Small Steps For Fighting Your Money Fears

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Face your fears

  • Write down your worst money fears. Once you have made your list, decide which fears are real, and which fears are beyond your control. Cross out the ones beyond your control. Then you can develop a plan to deal with the fears that are real. As you move past the fear, you’ll watch your whole world change.
  • Make a list of 10 money thoughts you have had in the past two weeks. Were they positive or negative? How could you treat yourself better? How can you send a message of respect and love to yourself with your money?
  • If you have a money secret that’s been bothering you, tell it to a trusted friend. Find someone to whom you can admit this secret without fear of judgment or reprisal. Then, feel the pleasure you experience by releasing your “secret.”
  • Get moving for 15 minutes! Consider what you do for exercise. Exercise is not usually considered a money topic, but blocking the flow of energy in your body will also block the flow of energy outward to create wealth and prosperity in your life. Do something, anything, that gets your heart pumping for 15 minutes.
  • Today, make a date with yourself to take care of one small financial issue that is bothering you (such as requesting a credit for an unjustified late fee on a credit card or ordering an extra copy of a statement)
  • Choose one good money habit to practice for today, such as making a list of everything you spend—and make it a part of your life, just for today.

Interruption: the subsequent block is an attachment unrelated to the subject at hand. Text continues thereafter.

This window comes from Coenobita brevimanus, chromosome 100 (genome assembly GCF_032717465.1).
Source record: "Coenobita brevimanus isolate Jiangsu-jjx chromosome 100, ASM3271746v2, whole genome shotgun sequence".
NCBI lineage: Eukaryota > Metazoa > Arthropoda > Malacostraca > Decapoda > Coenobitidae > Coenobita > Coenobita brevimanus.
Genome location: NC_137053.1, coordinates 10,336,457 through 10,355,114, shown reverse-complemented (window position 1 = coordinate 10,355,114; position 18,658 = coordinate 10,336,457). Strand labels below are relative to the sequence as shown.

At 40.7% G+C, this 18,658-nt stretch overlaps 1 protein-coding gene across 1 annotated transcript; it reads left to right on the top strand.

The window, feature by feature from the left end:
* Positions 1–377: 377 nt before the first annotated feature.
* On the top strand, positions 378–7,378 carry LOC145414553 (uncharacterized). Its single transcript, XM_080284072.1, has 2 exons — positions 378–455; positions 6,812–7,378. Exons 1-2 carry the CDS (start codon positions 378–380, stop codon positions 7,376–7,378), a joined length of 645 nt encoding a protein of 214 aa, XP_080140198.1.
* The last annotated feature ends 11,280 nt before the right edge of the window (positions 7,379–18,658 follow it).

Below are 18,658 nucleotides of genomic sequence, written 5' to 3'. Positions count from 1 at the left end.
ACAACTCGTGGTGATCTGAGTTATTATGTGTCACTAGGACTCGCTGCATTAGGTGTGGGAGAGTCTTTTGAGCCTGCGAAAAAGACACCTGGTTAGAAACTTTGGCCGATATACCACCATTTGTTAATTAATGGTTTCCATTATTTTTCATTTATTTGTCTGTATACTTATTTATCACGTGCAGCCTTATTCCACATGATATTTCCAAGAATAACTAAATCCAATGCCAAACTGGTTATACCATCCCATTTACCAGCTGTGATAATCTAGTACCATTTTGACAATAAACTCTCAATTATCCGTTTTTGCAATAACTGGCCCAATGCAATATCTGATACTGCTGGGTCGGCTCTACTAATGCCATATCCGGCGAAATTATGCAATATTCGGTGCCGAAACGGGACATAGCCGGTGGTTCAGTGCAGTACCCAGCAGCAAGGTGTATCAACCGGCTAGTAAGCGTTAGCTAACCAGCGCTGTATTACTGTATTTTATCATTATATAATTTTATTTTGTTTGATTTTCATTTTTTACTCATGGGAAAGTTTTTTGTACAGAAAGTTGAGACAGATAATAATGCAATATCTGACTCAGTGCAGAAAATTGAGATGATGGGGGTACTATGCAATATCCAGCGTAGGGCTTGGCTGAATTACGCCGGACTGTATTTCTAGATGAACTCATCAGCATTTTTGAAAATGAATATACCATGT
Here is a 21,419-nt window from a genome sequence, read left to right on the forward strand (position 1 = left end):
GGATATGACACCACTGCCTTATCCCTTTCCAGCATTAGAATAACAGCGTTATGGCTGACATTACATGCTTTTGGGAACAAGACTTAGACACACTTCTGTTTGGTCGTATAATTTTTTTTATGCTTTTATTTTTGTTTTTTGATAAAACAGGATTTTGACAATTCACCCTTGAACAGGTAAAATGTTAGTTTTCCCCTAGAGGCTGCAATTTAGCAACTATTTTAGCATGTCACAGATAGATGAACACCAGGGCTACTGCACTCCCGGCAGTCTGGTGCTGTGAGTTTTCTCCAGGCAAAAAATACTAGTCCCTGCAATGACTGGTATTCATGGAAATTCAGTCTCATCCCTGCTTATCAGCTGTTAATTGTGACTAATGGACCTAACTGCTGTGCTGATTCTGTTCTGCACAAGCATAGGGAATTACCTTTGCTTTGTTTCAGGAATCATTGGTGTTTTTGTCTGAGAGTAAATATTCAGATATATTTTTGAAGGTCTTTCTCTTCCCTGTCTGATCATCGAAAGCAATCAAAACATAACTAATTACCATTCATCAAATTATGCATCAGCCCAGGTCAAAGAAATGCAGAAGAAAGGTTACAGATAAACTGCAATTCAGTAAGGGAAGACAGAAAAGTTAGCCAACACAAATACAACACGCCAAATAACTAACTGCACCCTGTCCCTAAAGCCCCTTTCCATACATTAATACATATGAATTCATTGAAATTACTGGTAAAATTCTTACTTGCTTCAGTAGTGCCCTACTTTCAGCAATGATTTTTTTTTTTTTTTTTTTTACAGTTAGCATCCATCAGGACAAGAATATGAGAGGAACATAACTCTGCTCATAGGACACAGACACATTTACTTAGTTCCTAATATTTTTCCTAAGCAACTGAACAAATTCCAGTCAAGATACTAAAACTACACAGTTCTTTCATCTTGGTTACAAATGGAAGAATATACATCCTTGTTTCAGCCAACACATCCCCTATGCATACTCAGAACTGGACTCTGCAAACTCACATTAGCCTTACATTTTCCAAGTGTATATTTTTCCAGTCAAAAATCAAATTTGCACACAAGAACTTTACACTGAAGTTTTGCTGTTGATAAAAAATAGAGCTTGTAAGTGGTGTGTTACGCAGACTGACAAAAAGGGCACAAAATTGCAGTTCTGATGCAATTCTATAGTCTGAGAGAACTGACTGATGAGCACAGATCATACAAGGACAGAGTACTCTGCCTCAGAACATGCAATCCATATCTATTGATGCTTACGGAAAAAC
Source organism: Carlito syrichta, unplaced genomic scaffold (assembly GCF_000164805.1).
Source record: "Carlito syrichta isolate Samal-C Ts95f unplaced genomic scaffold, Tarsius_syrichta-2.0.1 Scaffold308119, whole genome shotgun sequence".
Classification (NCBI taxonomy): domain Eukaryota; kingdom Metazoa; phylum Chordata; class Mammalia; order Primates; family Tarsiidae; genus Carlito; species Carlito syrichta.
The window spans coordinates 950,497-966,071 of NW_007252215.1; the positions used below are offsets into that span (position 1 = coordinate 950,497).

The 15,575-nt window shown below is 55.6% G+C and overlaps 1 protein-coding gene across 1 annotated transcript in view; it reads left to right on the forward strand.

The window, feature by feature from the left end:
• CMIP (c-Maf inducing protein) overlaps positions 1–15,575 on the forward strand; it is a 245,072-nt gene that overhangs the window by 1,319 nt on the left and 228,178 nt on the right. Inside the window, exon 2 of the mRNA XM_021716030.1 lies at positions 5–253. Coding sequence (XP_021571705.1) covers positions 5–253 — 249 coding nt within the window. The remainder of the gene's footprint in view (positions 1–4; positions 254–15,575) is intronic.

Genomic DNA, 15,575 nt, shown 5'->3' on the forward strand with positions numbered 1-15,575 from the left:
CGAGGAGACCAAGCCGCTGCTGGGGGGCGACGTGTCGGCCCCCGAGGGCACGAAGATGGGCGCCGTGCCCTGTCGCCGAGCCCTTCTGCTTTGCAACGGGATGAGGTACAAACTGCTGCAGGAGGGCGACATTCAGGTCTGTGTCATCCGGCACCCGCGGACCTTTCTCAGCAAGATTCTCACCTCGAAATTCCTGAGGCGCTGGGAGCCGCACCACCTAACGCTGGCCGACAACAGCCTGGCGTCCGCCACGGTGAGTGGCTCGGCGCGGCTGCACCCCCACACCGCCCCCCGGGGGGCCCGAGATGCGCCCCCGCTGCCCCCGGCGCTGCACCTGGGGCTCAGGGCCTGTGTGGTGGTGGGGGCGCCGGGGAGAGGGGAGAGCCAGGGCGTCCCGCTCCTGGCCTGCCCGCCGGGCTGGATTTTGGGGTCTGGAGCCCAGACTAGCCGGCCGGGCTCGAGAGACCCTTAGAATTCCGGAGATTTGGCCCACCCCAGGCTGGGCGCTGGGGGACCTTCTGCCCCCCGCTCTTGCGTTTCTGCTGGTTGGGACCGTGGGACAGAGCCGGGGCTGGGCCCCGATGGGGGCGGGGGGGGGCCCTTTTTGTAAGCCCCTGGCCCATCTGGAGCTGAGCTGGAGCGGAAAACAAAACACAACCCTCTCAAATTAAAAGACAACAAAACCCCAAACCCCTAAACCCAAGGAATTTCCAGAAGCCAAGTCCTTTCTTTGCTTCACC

Visit the past

  • Write down the worst thing that ever happened to you financially, in three sentences or less. Then, write several good things that came about because of this event.
  • Spend 15 minutes thinking of a time when work did not go your way, yet ultimately provided you with more rewards than you’d have received had things gone the way you had expected.
  • Sit down in a quiet place where you won’t be disturbed. Set a timer for four minutes. Close your eyes and think of the worst money mistake you have ever made. Relive the hassle, frustration, and loss you experienced one last time—and then let it go. When the timer sounds, forgive yourself for your mistakes. Next time you are tempted to dwell on it, say to yourself: “That’s water under the bridge”, and move on
  • Set a timer for 10 minutes. Take 8 minutes to think of the ways that you hold tightly onto the money in your life. Think of how you grasp money and try to squeeze it for all it’s worth, instead of simply allowing it to flow into your life. Then, clench your hands as hard as you can for 1 minute. Feel the tension blocking the flow of energy in your hands. For the last minute, relax your hands and let the tension flow out of your body.
  • Money has a natural ebb and flow. Spend 10 minutes focusing on the ebb and flow of money in your life. Sometimes there is more than you need, and other times there is less than you want. This exercise will help give you perspective the next time your money seems to have “deserted” you. It will be back soon, with the next flow tide.
  • List 5 things you thought were important in life but you have found that you can live without. They can be physical things, emotional things, or qualities, such as status or prestige. What is more important to you now?

Be good to yourself

  • When you are in the middle of a financial crisis, it’s easy to blame yourself—but try to resist the urge. Always remember, keep your head held high, and your eye to the future. Tell yourself that “this too shall pass” and reward yourself in small ways for the progress you make. Your self worth is not dependent on your net worth.